Skip to Main Content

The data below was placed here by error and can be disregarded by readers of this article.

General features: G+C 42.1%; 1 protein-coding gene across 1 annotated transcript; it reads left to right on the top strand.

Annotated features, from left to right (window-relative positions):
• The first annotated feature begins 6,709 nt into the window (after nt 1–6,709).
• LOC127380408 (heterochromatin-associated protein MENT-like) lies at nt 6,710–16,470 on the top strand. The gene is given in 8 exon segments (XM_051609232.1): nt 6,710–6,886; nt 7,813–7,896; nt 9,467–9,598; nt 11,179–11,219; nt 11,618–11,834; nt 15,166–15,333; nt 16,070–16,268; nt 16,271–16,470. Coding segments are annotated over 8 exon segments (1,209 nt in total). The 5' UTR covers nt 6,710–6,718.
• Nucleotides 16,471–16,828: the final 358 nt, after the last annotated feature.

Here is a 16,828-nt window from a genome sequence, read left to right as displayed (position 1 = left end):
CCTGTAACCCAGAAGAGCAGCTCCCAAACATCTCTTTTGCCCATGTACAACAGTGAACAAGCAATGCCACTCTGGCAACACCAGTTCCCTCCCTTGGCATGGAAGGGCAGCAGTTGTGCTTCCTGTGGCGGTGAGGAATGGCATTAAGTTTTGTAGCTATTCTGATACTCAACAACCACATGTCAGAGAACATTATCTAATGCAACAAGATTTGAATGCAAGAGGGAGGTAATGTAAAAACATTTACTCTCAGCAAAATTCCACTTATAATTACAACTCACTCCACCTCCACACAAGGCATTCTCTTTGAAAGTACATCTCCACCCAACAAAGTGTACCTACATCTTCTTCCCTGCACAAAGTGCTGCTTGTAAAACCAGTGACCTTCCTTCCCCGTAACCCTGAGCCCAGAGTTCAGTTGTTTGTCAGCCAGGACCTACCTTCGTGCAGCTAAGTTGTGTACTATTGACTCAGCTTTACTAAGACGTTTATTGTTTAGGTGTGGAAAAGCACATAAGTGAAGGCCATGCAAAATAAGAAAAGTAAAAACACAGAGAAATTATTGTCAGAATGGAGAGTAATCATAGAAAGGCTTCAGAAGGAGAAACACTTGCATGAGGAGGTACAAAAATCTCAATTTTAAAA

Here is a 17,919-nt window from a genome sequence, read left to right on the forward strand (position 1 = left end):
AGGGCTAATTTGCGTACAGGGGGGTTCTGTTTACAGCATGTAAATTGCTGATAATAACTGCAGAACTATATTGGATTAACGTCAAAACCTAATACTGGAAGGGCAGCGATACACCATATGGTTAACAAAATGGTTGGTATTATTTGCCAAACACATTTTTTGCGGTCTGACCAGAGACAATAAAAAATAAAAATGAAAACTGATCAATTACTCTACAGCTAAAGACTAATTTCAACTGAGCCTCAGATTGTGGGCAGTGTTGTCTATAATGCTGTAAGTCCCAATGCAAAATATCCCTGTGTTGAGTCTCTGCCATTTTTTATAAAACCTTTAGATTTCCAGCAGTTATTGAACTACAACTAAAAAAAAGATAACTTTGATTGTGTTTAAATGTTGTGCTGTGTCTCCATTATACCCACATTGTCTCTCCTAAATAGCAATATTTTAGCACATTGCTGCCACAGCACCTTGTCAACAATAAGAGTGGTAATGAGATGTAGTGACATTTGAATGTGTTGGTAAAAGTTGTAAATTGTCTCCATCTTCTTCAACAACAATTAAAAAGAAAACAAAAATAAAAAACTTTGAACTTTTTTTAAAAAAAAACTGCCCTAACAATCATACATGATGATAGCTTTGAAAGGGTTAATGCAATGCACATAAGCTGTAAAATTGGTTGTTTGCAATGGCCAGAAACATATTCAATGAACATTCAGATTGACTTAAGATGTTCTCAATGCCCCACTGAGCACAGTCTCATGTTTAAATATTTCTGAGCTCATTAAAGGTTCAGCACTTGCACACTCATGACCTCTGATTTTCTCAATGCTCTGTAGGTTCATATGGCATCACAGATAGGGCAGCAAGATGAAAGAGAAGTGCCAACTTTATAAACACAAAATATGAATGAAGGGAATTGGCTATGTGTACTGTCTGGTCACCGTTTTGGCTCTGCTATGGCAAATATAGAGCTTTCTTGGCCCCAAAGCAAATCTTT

A transient thermal analysis was performed on an electronic module to determine the maximum temperature of a number of transistors' silicon dies during cyclic electrical loading. The computational-fluid-dynamics (CFD) software - Icepak® - was used to model system-level transient thermal behavior. An initial and lengthy full-CFD transient thermal analysis was performed, until periodic-steady-state was achieved. This analysis uses the finite volume method, solving for mass, momentum, and energy and is based on Navier Stokes and energy equations. A simplified Icepak® model was developed, which uses 1/2 of the full-CFD mesh size, by collapsing the computation domain to the boundaries of the solid-model, and imposing heat-transfer-coefficients, as a piece-wise-linear function of the surface temperature, coincident to the outer surface of this model, and solving only for the energy equation. This simplified heat-transfer-coefficient model (h-model) results in a 10 times reduction in cycle-time compared to the full-CFD. An R-C network system level model of this module was designed using PSpice™ software. Inputs were obtained from the Icepak® full-CFD model, and incorporated into the R-C network, resulting in near instantaneous temperature results. The full-CFD, simplified h-model, and R-C network simulation results were validated by experimental measurements, and were found to be within 15% of the overall temperature rise. This methodology can be used to solve for transient thermal analysis problems with various duty-cycles.